Migrating C/C++ applications from x64 to Arm requires recompiling the source code for the Arm architecture. A simple recompile works much of the time, but not always.

SIMD extensions are one of the common barriers encountered when porting C/C++ applications from x64 to Arm. This article is a short background on intrinsics and how to identify them in code. This Learning Path presents options for how to get the code compiled and running on an Arm-based platform.


Intrinsics are functions which are built into the compiler and not part of a library. They look like function calls, but don’t require an actual function call. When the compiler encounters intrinsics it directly substitutes a sequence of instructions. Intrinsics are often used to access special instructions that don’t have a direct mapping from C/C++ or when performance optimization is needed.

One use of intrinsics is to access SIMD (single-instruction, multiple-data) instructions directly from C/C++ for improved application performance. Intrinsics are easier to work with compared to assembly language, but they often pose a challenge when porting source code to a new architecture.

Intel Streaming SIMD Extensions (SSE) and Arm NEON SIMD instructions increase processor throughput by performing multiple computations with a single instruction. Over the years, Intel and Arm have introduced a variety of SIMD extensions. NEON is used in many of the Arm Cortex-A, Cortex-R, and Neoverse processors.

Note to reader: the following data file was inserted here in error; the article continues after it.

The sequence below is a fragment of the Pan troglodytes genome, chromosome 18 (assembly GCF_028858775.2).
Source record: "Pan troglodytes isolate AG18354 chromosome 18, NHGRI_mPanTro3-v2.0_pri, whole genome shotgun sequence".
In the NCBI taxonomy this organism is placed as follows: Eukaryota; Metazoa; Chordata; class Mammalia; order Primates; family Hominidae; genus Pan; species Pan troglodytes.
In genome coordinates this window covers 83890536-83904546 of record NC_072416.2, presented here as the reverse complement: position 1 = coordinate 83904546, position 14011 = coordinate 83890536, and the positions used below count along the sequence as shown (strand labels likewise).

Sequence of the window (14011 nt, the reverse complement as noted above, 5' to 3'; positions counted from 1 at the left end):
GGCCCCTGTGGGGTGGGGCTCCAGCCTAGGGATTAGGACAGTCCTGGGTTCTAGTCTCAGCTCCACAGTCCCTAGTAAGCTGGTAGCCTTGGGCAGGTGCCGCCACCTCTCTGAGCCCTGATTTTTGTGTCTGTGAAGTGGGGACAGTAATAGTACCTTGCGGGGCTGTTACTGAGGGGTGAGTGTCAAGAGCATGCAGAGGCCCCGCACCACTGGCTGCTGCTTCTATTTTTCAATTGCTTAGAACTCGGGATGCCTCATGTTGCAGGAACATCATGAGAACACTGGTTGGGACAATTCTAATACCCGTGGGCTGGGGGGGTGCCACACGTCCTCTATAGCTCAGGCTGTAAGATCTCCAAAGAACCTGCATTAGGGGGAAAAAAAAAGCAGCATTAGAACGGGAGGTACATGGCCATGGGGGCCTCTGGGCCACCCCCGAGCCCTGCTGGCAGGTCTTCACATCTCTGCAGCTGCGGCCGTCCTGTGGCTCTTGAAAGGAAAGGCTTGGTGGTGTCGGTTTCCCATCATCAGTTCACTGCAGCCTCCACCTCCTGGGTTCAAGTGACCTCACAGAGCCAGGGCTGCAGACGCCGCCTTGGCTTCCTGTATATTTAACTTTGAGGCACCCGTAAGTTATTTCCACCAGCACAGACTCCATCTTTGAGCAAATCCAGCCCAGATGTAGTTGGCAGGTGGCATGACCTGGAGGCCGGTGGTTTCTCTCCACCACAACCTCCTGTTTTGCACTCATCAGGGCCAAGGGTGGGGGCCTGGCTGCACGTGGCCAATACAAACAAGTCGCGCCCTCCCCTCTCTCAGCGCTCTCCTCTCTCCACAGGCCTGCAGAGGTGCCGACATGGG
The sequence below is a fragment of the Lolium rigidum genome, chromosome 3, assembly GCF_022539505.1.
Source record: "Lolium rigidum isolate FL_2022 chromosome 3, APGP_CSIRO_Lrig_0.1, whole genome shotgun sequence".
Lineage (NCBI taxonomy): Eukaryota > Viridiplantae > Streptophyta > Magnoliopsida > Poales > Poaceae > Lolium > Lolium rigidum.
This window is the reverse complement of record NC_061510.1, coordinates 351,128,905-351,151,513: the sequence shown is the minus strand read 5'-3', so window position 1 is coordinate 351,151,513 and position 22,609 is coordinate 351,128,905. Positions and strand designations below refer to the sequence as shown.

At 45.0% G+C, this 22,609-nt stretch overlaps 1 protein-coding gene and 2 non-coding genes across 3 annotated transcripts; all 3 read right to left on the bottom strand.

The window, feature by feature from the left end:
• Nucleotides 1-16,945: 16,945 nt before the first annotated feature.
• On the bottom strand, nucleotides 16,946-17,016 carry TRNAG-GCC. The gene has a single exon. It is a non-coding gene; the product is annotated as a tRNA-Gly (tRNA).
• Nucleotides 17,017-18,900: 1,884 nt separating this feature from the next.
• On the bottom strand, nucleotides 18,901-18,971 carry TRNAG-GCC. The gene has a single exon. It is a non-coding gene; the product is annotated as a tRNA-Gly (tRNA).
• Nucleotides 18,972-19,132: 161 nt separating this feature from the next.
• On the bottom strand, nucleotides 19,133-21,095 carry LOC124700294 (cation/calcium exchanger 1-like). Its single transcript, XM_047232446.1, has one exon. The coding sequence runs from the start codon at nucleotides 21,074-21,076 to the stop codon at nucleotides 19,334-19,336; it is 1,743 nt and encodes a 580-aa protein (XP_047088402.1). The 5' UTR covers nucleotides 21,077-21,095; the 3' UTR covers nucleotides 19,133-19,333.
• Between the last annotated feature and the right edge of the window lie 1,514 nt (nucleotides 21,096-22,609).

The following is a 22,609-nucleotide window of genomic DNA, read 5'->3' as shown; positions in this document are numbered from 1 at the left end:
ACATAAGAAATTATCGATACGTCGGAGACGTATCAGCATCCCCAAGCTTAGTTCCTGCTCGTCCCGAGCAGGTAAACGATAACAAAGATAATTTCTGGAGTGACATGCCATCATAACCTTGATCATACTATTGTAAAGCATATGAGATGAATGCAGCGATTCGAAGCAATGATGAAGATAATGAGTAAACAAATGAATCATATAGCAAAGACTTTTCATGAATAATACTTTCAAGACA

There are generally 3 ways to program SIMD hardware:

  • The C/C++ compiler recognizes opportunities to use SIMD instructions and inserts them automatically (with or without some guidance)
  • Intrinsics to access SIMD instructions directly from C/C++ source code
  • Assembly programming

Source code example

Below is a small example application containing intrinsics.

The source code comes from a short course titled Efficient Vectorisation with C++ and is copyright (C) Christopher Woods, 2006-2015.
It is licensed under the Creative Commons Attribution-NonCommercial-ShareAlike 4.0 International License .

This example can be used to show how to port such code to Arm.

Copy the source code into a file named sse.cpp.


            #include <iostream>

#ifdef __SSE2__
  #include <emmintrin.h>
  #warning SSE2 support is not available. Code will not compile

int main(int argc, char **argv)
    __m128 a = _mm_set_ps(4.0, 3.0, 2.0, 1.0);
    __m128 b = _mm_set_ps(8.0, 7.0, 6.0, 5.0);

    __m128 c = _mm_add_ps(a, b);

    float d[4];
    _mm_storeu_ps(d, c);

    std::cout << "result equals " << d[0] << "," << d[1]
              << "," << d[2] << "," << d[3] << std::endl;

    return 0;

Understand the code

There is a reference to the __SSE2__ preprocessor define and the emmintrin.h header file. These are architecture specific extensions.

The function calls starting with _mm are Intel SSE intrinsics .

Run the example on x86_64

You can build this example on an x86_64 machine.

If not already installed, install g++ with the following command (on Ubuntu):


            sudo apt install -y g++

Build the code with:


            g++ -O2 -msse2 --std=c++14 sse.cpp -o sse

Run the code:



and observe the output:


        result equals 6,8,10,12


Unsurprisingly, the code will fail to build as is on an Arm based machine.

The next sections will show how to migrate this application to Arm Neon.